The trial court dismissed Ms. Bickers’ complaint for failing to state a valid claim for relief under Ohio law. On appeal, however, the 1st District Court of Appeals decided that the Ohio Supreme Court’s decision in Coolidge allowed Ms. Bickers to maintain a claim of wrongful discharge in violation of public policy. The appellate court reversed the decision of the trial court. Then, Western & Southern appealed this decision to the Ohio Supreme Court.
In this week’s 5-2 decision, the Court reversed the ruling of the 1st District. In the process, the Court limited the scope of the Coolidge decision. Acknowledging that Coolidge had been harshly criticized by legal commentators, the Court found it “necessary to clarify the Coolidge opinion.”2 Harkening back to the factual situation presented in the Coolidge case, the Court explained that Coolidge is “confined to considerations of whether ‘good and just cause’ supported the termination of an employee [e.g., a teacher] protected under R.C. 3319.16.”3 And since Ms. Bickers was not a teacher protected by R.C. 3319.16, the Court determined that the Coolidge decision did not apply to Ms. Bickers.
Beyond finding Coolidge inapplicable to Ms. Bickers’ case, the Court declined to recognize a public policy tort claim based upon the anti-retaliation provisions contained in R.C. 4123.90. The Court found it “inappropriate for the judiciary to presume the superiority of its policy preference and supplant the policy choice of the legislature.”4 Accordingly, the Court found that Ms. Bickers’ remedy “must be found within the workers’ compensation statutes.”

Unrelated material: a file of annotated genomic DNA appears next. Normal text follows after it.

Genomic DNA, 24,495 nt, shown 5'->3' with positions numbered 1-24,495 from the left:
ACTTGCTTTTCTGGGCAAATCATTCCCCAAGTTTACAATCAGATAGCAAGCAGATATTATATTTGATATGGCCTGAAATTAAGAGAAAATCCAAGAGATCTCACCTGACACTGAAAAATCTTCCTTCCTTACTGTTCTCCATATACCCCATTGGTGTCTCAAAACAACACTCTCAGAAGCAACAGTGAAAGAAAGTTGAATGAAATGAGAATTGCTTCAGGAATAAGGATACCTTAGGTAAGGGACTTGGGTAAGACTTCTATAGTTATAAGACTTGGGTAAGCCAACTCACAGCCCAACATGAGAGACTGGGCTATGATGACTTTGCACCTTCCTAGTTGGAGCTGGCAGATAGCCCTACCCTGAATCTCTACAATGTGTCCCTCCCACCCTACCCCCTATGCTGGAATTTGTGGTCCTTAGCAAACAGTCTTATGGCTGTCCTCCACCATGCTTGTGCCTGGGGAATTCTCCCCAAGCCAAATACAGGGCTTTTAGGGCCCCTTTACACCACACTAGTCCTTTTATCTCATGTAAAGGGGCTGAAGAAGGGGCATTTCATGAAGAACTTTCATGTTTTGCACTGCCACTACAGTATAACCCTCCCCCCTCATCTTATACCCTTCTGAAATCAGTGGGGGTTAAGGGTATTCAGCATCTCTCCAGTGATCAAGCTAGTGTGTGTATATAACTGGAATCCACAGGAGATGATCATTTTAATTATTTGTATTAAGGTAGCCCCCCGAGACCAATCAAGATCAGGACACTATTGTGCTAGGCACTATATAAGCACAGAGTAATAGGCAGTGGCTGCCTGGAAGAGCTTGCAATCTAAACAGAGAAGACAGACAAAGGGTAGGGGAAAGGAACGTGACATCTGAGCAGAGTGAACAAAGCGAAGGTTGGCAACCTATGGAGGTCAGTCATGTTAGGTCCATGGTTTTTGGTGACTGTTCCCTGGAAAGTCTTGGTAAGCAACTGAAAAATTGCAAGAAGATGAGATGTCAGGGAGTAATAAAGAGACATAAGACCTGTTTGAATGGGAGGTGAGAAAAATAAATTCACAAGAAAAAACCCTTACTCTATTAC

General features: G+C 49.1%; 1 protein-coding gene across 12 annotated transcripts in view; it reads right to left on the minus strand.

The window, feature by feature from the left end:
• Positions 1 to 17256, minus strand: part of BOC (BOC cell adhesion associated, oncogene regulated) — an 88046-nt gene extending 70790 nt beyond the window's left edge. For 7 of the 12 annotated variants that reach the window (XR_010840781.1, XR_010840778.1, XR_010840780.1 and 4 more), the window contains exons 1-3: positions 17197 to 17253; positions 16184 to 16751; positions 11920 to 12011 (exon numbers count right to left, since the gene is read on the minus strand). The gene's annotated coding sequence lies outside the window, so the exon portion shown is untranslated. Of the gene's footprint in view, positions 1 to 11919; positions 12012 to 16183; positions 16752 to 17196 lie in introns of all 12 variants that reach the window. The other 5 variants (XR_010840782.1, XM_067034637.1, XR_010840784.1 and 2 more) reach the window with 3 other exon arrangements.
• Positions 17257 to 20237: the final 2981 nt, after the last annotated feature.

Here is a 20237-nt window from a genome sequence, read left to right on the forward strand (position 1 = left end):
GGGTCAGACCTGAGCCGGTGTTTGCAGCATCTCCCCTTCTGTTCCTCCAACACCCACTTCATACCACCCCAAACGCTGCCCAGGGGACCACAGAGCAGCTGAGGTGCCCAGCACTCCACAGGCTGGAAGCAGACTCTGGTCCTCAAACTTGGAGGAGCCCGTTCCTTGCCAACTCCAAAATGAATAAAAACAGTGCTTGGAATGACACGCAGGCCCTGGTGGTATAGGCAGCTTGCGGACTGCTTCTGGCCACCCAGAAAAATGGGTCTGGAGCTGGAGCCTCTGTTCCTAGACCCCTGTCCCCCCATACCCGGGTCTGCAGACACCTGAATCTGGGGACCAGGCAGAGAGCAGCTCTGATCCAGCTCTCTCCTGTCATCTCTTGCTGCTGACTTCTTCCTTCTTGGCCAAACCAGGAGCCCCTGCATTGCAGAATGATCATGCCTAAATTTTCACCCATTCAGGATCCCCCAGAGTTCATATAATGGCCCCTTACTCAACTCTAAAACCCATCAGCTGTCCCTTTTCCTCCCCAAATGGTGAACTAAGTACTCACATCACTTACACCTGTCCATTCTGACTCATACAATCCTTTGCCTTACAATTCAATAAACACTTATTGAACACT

Ms. Bickers could not, however, establish a statutory claim. She had not asserted a retaliatory discharge claim based upon the workers’ compensation statutes; at best, she based her claim upon the theory that it was unlawful for Western & Southern to have terminated her while she was receiving temporary total disability benefits. But as the Ohio Supreme Court recognized, the legislature has not placed upon employers the burden “to hold open the jobs of injured employees for indefinite periods of time,” something that would be especially onerous on small employers. 5 Accordingly, the Court found that the trial court properly dismissed Ms. Bickers’ claim.
Employers should be pleased that the Court finally resolved the question of whether at-will employees have a wrongful discharge claim based on the public policy underlying Ohio’s workers’ compensation system. Employers must remain careful not to terminate an employee in retaliation for filing a workers’ compensation claim or participating in a workers’ compensation proceeding, which would violate R.C. 4123.90. Indeed, the Ohio Supreme Court emphasized that such retaliatory firings are squarely prohibited by the workers’ compensation law.6
Employers now know, however, that there is no blanket prohibition on terminating an employee who is receiving temporary total disability benefits under Ohio’s workers’ compensation system. Any such prohibition will have to emanate from the legislature. But for now, after Bickers, Ohio employers will no longer have to worry about non-retaliatory dismissals being declared unlawful by Ohio courts.